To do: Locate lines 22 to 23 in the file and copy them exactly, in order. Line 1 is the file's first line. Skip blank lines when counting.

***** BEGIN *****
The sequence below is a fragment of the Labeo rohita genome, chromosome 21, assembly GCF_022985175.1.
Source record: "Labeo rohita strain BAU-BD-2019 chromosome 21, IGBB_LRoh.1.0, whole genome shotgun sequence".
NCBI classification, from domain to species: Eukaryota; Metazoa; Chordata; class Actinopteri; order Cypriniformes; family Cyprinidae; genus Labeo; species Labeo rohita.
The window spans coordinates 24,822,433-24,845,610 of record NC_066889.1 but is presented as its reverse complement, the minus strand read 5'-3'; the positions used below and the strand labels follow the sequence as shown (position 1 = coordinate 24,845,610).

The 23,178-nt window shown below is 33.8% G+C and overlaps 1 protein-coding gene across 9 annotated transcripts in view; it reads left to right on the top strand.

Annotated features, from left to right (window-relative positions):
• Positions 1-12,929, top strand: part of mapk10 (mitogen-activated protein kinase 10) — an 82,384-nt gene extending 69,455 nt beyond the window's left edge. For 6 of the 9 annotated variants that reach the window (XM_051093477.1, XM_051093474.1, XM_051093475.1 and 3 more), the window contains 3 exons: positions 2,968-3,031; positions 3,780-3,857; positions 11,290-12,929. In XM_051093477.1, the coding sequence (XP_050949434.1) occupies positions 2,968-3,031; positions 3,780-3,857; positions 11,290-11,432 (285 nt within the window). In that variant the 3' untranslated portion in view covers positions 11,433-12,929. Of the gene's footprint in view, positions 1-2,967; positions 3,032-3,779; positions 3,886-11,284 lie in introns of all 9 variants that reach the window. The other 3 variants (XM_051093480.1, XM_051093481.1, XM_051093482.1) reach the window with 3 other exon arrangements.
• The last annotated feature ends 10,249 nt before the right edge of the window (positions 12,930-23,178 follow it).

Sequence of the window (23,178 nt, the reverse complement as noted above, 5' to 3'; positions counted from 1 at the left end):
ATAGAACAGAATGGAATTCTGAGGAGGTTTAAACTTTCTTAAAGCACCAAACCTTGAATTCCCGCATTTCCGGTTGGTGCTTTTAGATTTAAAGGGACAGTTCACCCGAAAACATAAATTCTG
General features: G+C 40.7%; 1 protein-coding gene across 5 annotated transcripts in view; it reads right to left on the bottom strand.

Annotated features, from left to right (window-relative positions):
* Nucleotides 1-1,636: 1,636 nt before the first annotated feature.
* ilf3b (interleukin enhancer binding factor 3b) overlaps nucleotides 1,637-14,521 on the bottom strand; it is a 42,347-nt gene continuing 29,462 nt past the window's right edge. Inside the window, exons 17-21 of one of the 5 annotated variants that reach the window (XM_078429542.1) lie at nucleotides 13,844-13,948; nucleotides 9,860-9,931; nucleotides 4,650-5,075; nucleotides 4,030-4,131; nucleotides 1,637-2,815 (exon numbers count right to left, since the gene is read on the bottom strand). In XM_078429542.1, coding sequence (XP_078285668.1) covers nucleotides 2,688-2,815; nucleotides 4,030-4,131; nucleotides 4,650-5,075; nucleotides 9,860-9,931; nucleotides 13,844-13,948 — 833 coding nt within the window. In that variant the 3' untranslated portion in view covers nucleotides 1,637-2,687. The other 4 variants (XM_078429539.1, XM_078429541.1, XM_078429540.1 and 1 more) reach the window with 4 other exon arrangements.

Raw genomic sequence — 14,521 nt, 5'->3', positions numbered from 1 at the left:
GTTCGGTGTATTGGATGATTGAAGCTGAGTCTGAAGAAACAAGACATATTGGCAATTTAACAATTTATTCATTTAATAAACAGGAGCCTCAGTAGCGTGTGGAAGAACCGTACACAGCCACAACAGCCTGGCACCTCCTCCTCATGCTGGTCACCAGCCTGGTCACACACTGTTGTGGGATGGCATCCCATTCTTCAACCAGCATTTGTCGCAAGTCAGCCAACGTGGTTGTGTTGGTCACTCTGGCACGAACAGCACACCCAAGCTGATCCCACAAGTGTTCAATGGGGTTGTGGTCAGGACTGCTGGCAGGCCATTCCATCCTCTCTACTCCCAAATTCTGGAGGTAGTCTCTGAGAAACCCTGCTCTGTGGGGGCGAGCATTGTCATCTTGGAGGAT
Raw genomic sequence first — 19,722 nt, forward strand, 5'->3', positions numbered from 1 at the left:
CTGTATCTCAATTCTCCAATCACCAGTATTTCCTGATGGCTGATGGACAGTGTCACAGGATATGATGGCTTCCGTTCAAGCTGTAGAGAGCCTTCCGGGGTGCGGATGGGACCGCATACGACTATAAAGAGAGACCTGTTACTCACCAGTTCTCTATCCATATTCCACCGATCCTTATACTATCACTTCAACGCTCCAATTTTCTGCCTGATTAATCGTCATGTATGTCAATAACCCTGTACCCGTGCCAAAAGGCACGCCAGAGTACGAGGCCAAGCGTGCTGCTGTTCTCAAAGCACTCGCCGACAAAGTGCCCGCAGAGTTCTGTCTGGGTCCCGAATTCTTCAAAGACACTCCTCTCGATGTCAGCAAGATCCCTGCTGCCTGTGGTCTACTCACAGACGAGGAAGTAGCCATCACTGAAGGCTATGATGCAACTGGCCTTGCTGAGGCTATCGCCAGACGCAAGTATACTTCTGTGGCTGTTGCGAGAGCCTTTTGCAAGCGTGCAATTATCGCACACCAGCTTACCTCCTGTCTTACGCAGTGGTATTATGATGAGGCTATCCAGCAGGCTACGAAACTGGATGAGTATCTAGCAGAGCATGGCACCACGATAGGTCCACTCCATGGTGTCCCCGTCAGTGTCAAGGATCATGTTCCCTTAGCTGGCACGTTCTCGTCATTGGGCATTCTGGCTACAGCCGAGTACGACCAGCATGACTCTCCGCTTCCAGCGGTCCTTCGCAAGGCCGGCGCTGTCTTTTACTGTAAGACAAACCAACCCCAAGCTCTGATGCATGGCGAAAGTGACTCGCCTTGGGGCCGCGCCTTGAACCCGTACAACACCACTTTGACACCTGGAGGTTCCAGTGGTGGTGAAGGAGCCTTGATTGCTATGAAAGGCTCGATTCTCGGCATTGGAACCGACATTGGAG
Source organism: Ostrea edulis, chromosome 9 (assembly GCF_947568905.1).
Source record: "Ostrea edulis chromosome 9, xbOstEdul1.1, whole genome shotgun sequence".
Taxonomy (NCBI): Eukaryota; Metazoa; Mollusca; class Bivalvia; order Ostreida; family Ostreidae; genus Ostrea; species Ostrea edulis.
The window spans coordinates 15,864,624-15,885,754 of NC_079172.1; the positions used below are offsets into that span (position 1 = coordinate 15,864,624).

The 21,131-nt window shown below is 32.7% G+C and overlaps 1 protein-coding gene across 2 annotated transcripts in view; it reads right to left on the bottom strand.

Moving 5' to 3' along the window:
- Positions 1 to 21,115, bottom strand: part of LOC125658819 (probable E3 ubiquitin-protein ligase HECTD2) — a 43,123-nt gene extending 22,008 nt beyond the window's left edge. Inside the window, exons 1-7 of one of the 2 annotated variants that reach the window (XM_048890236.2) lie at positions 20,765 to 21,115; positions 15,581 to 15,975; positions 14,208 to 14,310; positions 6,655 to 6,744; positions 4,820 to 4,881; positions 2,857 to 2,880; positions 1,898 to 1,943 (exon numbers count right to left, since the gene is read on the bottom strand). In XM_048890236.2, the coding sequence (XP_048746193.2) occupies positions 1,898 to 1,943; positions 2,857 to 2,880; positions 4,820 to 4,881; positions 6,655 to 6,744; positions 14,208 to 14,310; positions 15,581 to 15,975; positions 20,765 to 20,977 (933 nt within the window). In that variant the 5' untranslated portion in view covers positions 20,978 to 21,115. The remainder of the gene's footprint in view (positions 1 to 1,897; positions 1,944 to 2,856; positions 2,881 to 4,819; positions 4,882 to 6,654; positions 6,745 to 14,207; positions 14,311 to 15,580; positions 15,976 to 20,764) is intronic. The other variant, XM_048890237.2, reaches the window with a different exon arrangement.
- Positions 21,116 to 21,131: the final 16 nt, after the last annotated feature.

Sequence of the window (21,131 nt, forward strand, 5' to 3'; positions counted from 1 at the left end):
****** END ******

The window spans coordinates 15,864,624-15,885,754 of NC_079172.1; the positions used below are offsets into that span (position 1 = coordinate 15,864,624).

The 21,131-nt window shown below is 32.7% G+C and overlaps 1 protein-coding gene across 2 annotated transcripts in view; it reads right to left on the bottom strand.